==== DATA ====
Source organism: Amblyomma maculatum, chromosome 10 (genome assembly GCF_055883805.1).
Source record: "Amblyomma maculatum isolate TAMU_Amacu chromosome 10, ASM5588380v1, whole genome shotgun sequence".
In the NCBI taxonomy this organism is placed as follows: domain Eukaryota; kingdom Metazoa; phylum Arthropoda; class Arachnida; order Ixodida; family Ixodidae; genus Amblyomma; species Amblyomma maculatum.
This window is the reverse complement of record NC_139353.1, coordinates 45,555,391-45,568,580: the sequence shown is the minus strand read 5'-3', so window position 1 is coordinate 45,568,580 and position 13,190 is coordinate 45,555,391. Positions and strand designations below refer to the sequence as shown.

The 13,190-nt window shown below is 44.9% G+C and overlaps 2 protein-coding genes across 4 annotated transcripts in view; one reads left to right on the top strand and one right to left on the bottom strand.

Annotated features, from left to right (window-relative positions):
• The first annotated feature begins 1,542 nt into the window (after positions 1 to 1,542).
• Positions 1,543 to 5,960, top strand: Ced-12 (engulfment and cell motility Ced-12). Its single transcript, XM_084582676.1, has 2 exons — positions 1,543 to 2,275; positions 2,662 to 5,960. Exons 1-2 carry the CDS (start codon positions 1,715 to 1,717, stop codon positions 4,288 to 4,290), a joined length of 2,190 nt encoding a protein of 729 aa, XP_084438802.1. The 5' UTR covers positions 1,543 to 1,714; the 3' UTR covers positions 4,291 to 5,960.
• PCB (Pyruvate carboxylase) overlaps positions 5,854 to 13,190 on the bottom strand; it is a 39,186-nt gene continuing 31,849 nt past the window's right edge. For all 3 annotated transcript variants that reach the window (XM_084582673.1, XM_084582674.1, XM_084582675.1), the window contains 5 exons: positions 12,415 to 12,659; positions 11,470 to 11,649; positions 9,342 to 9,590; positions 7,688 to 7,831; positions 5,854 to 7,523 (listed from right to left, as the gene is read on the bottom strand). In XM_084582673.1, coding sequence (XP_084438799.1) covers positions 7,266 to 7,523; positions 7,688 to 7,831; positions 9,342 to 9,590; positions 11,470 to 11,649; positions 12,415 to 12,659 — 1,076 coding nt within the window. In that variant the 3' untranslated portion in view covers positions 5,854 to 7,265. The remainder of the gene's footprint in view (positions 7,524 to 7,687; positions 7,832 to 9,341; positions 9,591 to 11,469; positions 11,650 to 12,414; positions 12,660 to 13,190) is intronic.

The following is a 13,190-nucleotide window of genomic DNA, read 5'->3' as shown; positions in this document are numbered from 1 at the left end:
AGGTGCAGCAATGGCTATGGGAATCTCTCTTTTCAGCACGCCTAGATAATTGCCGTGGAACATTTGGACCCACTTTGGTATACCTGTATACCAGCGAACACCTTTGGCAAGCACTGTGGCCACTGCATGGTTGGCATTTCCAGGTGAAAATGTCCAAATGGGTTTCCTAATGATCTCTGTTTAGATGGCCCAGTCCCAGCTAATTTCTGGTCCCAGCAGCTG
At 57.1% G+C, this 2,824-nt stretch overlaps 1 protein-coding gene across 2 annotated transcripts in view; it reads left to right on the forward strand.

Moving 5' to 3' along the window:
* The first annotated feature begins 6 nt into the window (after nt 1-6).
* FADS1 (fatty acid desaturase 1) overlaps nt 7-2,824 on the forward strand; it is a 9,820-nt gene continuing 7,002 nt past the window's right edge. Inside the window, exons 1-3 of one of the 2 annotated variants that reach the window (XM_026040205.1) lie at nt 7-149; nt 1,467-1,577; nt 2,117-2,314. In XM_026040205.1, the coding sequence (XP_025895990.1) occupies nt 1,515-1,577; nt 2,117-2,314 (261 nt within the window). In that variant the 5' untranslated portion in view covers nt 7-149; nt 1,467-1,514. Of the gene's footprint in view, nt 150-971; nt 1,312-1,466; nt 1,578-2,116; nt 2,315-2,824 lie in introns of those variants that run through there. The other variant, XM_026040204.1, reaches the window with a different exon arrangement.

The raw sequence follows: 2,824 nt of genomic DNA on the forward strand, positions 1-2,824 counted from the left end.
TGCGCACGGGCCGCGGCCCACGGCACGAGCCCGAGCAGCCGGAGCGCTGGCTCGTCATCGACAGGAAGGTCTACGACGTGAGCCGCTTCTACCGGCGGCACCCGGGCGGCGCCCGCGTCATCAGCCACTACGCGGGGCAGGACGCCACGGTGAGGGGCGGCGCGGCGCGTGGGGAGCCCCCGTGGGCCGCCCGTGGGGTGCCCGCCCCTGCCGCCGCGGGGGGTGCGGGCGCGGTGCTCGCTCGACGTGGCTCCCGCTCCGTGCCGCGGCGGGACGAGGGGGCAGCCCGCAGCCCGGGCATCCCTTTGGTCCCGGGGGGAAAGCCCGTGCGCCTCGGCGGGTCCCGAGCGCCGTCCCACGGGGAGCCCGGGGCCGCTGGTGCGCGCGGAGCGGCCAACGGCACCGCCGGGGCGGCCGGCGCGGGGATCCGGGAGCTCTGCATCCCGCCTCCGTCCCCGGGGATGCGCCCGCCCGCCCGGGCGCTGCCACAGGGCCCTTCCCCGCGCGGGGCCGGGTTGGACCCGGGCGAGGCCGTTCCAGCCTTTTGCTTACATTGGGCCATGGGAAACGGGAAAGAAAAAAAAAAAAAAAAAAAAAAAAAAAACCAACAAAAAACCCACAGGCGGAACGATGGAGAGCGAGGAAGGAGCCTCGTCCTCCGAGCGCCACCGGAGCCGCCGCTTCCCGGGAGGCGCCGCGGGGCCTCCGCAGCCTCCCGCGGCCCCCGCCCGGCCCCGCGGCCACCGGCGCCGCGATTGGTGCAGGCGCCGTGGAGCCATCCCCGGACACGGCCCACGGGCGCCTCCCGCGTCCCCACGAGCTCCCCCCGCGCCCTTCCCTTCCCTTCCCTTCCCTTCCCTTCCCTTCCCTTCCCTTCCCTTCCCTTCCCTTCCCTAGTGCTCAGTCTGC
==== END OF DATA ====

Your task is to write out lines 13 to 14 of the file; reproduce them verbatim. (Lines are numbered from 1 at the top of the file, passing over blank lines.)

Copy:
Moving 5' to 3' along the window:
* The first annotated feature begins 6 nt into the window (after nt 1-6).